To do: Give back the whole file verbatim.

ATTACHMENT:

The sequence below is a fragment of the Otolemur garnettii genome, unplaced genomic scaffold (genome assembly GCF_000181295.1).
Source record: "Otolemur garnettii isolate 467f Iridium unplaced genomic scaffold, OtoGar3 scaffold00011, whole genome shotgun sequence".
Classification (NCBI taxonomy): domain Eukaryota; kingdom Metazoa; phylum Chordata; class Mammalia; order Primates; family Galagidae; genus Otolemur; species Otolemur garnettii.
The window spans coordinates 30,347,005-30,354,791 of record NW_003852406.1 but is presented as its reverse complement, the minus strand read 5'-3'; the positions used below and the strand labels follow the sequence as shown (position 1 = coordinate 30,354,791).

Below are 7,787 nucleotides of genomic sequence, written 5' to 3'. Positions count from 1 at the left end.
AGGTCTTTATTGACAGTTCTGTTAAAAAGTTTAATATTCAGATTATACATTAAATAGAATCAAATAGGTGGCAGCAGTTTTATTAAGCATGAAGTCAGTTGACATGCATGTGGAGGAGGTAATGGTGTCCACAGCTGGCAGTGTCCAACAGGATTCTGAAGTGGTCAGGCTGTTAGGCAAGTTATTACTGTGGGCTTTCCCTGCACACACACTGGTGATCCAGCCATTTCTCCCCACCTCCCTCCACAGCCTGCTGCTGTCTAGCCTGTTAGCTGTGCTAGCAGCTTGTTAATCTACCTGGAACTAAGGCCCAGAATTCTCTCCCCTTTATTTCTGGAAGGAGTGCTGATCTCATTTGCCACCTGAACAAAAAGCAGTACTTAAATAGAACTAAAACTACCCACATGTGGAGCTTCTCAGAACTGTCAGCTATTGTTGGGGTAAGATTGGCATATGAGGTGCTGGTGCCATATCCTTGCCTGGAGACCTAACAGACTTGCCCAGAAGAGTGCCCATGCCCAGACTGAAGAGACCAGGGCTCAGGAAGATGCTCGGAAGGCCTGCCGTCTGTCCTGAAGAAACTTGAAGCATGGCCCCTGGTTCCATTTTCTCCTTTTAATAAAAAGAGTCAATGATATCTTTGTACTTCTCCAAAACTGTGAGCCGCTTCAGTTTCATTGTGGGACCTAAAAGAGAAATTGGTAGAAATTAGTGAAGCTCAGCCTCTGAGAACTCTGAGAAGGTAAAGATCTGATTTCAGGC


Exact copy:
The sequence below is a fragment of the Otolemur garnettii genome, unplaced genomic scaffold (genome assembly GCF_000181295.1).
Source record: "Otolemur garnettii isolate 467f Iridium unplaced genomic scaffold, OtoGar3 scaffold00011, whole genome shotgun sequence".
Classification (NCBI taxonomy): domain Eukaryota; kingdom Metazoa; phylum Chordata; class Mammalia; order Primates; family Galagidae; genus Otolemur; species Otolemur garnettii.
The window spans coordinates 30,347,005-30,354,791 of record NW_003852406.1 but is presented as its reverse complement, the minus strand read 5'-3'; the positions used below and the strand labels follow the sequence as shown (position 1 = coordinate 30,354,791).

Below are 7,787 nucleotides of genomic sequence, written 5' to 3'. Positions count from 1 at the left end.
AGGTCTTTATTGACAGTTCTGTTAAAAAGTTTAATATTCAGATTATACATTAAATAGAATCAAATAGGTGGCAGCAGTTTTATTAAGCATGAAGTCAGTTGACATGCATGTGGAGGAGGTAATGGTGTCCACAGCTGGCAGTGTCCAACAGGATTCTGAAGTGGTCAGGCTGTTAGGCAAGTTATTACTGTGGGCTTTCCCTGCACACACACTGGTGATCCAGCCATTTCTCCCCACCTCCCTCCACAGCCTGCTGCTGTCTAGCCTGTTAGCTGTGCTAGCAGCTTGTTAATCTACCTGGAACTAAGGCCCAGAATTCTCTCCCCTTTATTTCTGGAAGGAGTGCTGATCTCATTTGCCACCTGAACAAAAAGCAGTACTTAAATAGAACTAAAACTACCCACATGTGGAGCTTCTCAGAACTGTCAGCTATTGTTGGGGTAAGATTGGCATATGAGGTGCTGGTGCCATATCCTTGCCTGGAGACCTAACAGACTTGCCCAGAAGAGTGCCCATGCCCAGACTGAAGAGACCAGGGCTCAGGAAGATGCTCGGAAGGCCTGCCGTCTGTCCTGAAGAAACTTGAAGCATGGCCCCTGGTTCCATTTTCTCCTTTTAATAAAAAGAGTCAATGATATCTTTGTACTTCTCCAAAACTGTGAGCCGCTTCAGTTTCATTGTGGGACCTAAAAGAGAAATTGGTAGAAATTAGTGAAGCTCAGCCTCTGAGAACTCTGAGAAGGTAAAGATCTGATTTCAGGC